Zygmunt Frankel

THE SHARK REEF


ANOTHER CRUISE

Our new group of guests arrived and it was clear that the crew and I would have to work harder on this trip. To start with, we had a full complement of eight this time; two married couples from Germany, one from Italy, and two middle-aged businessmen from Belgium. Most of them were new divers, and none had previous experience of tropical seas. We decided that there would be no more unescorted dives, and even if the guests went snorkelling near the boat, one of us would always either accompany or keep an eye on them.

There was also the ticklish matter of letting them know that on the previous cruise someone from this boat was killed by a shark, and reassuring them. A few of them have read about the accident in the papers at home, without, however, realizing that this was the very boat to whose passenger it happened.

There was also our new cook to be broken in. Her name was Nava and she was an Israeli girl from Eilat, physically plain, mentally unsophisticated, and with the typical young Israeli's self-assurance. She introduced herself as an accomplished cook although, when pressed for details, could offer nothing more than having worked as a waitress for a while. The trial dinner she had prepared was decent enough, but not quite up to Sinbad's previous standard. We had no choice but to accept her, but she would have to be coached and watched, and I kept hoping Maria would come back soon. Nava was not a skindiver either, which left us one guide short. She also grumbled at the plywood partition, and was further disappointed when the guests showed up and the only unattached men among them were the two plain and middle-aged Belgians. I dreaded losing her there and then or later during the trip, and asked Bob, Ilan, and Ron to flirt with her a little for God's sake.

Not only was the average age of our guests higher than the last time, but they were also more formal and reserved at first. However, by the time we finished our first lunch on board, the atmosphere has grown warmer and more relaxed. I also noticed that Ron was making quite a good job of flirting with Nava while helping her with the dinner. Maybe he really did think her attractive, and she would not jump ship after all. Just then there came a shout from the pier, in English:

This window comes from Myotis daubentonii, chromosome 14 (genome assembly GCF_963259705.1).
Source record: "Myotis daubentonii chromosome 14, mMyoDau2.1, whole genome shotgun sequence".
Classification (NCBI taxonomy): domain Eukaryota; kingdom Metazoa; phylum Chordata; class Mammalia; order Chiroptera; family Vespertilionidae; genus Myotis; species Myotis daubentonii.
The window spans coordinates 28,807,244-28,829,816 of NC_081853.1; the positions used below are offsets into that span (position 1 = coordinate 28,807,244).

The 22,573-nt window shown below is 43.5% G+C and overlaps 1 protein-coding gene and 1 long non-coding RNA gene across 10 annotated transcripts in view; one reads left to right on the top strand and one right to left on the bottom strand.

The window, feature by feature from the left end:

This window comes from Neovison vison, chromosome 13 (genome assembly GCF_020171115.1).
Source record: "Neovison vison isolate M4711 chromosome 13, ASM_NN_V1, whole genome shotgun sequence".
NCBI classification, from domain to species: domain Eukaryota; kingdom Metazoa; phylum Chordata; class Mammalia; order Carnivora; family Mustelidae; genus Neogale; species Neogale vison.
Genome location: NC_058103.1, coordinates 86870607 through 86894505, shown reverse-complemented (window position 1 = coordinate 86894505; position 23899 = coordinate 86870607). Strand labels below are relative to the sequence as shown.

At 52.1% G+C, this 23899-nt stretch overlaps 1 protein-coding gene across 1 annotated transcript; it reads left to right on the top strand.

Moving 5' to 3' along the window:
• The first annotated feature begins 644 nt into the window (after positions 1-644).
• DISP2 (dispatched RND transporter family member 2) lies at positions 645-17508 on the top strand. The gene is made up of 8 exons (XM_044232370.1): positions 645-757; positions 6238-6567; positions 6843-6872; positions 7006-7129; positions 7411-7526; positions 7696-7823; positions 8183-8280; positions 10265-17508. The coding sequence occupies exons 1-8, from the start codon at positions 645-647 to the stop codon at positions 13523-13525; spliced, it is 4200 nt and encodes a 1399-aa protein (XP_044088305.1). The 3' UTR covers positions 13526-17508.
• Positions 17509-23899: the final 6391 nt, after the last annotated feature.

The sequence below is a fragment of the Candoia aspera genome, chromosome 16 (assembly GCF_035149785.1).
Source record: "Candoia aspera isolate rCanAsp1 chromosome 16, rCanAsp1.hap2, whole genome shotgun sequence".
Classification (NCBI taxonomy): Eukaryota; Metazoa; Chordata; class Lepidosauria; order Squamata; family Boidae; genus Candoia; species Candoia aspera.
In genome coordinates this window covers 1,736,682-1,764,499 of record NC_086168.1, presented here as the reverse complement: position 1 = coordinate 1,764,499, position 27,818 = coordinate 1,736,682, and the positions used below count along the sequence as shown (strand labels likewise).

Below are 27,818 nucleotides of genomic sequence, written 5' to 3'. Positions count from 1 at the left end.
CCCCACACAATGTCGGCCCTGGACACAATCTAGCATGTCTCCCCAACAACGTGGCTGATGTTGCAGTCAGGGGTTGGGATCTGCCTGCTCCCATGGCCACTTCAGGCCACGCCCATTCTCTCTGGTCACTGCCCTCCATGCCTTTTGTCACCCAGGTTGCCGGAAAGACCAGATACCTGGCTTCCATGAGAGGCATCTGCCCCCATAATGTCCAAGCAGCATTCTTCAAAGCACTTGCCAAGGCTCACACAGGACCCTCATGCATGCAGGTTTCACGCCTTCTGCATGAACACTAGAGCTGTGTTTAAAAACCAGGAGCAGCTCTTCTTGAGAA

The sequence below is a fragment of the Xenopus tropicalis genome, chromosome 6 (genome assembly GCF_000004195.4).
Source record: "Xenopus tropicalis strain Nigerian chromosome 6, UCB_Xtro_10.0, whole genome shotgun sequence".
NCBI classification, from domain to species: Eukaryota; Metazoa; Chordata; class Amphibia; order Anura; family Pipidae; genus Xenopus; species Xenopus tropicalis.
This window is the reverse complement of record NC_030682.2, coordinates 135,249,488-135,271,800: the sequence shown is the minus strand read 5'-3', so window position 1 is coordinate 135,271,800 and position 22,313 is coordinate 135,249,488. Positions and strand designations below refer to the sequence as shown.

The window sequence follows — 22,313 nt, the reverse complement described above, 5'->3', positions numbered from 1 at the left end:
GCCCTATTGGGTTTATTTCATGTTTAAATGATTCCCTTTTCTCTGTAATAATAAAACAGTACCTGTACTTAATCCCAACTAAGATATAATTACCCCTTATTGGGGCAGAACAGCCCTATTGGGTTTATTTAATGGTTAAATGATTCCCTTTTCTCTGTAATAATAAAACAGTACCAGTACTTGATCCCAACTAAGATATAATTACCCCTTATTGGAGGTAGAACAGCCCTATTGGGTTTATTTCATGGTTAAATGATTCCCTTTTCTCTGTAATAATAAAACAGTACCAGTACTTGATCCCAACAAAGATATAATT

"Ahoy there, Sinbad! Captain on board?"

I swore under my breath, excused myself, and went down to Yankele on the pier. He was in uniform, and if he was expecting an invitation to come on board to supply some local colour, it would not be forthcoming. The sight of an Israeli officer in the desert might warm the cockles of a Jewish tourist's heart, but all my guests were Christian, come for a politics-free vacation, and I was damned if I was going to turn Sinbad into an officers' club, to have my beer supply depleted and the women ogled every time Yankele or someone like him had a day off.

"Not again?" I asked him casually. He did not answer, looking at me as if expecting something. And indeed, there was something unfamiliar about his appearance; it took me a while to realize that he had shaved off his moustache, and also that there was a second leaf on his shoulder straps; they've made him a lieutenant colonel at last. He looked much more like an officer without the moustache; there was something literally stiff about his upper lip, and the lower one jutted a little in a manly and determined way.

"Congratulations," I said, shaking his hand. " I see they've given you an ultimatum: shave off that moustache or no promotion."

He laughed.

"Thank you, Cobi. No, you don't have anyone important or suspicious on board this time. I just stopped by to let you have these back."

He put his hand in his pocket and brought out Werner's diving watch and the spearhead.

"You don't need them anymore?" I asked.
"No, you can have them back now."

A short silence fell. I had a feeling that Yankele was waiting for me to ask about Max, whether he left as scheduled and so on; but for all I knew he may have had me watched that morning and knew all about the rooftop cafe and the binoculars.

"All right then," I said. "Thank you very much, and congratulations again."

"Thank you, Cobi. You have been a great help." I wondered whether he meant Max or his promotion.

* * *